Who is the antagonist in Getting Out by Marsha Norman?

Expert Answers

An illustration of the letter 'A' in a speech bubbles

Identifying the antagonist in a literary work depends largely on two factors. The first is establishing whether there is a central conflict and, if so, what type it is. The second is identifying the protagonist . Once we know what kind of conflict we are examining and how it affects...

Unlock
This Answer Now

Start your 48-hour free trial to unlock this answer and thousands more. Enjoy eNotes ad-free and cancel anytime.

Start your 48-Hour Free Trial

Identifying the antagonist in a literary work depends largely on two factors. The first is establishing whether there is a central conflict and, if so, what type it is. The second is identifying the protagonist. Once we know what kind of conflict we are examining and how it affects the protagonist, we can see what relationships the protagonist has with other characters.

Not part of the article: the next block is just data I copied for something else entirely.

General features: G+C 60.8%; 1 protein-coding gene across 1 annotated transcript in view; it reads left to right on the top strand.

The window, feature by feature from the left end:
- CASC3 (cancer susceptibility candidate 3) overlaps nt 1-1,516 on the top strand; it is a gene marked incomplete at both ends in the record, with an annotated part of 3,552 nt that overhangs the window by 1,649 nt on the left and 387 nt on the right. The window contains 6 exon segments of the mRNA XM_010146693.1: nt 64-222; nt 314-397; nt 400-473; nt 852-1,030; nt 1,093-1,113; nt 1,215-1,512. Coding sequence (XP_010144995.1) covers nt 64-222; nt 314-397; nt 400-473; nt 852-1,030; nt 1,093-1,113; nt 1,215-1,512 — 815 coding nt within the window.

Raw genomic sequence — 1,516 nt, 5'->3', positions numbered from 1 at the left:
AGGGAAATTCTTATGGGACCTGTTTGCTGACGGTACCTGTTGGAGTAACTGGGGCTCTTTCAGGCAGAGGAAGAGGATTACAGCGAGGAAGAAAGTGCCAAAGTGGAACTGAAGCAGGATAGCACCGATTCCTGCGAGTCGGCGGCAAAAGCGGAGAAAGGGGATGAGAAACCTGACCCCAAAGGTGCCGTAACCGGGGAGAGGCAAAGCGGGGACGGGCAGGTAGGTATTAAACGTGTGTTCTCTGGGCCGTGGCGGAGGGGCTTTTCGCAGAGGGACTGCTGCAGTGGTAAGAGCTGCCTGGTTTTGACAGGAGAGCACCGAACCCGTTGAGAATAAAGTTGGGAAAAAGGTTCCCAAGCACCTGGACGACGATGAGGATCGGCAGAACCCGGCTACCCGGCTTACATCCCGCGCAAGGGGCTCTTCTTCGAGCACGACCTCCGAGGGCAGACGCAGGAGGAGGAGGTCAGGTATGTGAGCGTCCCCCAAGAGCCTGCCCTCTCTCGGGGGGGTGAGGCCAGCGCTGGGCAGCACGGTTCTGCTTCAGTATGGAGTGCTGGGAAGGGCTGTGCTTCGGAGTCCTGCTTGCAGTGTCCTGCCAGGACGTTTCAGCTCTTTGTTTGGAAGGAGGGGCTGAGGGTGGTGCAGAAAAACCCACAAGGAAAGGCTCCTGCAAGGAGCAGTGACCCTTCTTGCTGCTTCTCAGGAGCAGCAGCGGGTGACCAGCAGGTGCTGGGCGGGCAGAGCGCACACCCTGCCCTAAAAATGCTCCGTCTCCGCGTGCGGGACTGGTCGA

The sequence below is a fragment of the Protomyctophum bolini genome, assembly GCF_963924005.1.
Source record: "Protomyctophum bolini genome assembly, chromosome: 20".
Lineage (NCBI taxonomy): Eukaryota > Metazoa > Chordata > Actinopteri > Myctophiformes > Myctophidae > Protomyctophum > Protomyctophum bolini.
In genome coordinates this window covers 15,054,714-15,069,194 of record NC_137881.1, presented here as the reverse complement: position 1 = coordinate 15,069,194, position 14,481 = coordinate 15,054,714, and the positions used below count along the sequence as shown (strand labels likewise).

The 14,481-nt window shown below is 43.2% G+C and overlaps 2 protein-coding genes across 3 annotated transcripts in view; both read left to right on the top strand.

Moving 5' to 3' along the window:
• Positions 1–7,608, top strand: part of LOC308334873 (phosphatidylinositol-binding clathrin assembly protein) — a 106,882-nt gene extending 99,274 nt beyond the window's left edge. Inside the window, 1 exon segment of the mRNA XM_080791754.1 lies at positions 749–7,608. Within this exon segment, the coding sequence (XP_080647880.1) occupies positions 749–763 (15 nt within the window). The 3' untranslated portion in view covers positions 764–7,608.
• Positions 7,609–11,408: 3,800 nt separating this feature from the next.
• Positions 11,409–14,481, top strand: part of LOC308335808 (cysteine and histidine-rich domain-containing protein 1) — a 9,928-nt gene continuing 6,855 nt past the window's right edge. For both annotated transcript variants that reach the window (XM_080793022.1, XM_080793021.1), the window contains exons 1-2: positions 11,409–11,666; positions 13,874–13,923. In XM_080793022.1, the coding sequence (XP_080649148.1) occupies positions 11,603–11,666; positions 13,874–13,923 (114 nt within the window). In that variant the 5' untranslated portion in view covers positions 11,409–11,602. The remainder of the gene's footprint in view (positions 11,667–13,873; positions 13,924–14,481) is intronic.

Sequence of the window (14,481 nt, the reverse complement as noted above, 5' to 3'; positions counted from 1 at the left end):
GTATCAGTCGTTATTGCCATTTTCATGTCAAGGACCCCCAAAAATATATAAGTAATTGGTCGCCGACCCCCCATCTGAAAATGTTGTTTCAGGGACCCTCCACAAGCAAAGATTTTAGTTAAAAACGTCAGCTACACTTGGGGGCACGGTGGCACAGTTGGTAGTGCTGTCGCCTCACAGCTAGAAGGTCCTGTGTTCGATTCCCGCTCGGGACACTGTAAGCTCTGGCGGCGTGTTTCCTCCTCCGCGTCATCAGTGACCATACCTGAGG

The effectiveness of Marsha Norman’s play depends precisely on the difficulty of identifying one antagonist. Arlie’s life before being incarcerated was filled with conflicts; existing in opposition to many people in her life and to society at large, she became a criminal. All three types of conflict involving a person are present in the play. Arlie has strong internal conflicts, which exemplify "person versus self." In her limited support network, her relatives and friends often seem to encourage negative behavior. As she tries to change her life, she experiences conflicts with them, often as individuals: "person versus person" conflicts. As a recently released ex-prisoner, she is still tightly controlled by numerous social institutions, so we can also identify "person versus society" as a strong conflict.

Ultimately, Arlene must take responsibility for changing her own life to the extent possible. She finds support from her neighbor, Ruby. Although we can identify specific characters who made things difficult for her, and continue to do so, none of them individually constitutes a primary antagonist. The way Norman structures her play and the kind of development she shows Arlene undergoing suggest that Arlie, her former self, is the antagonist.

Approved by eNotes Editorial Team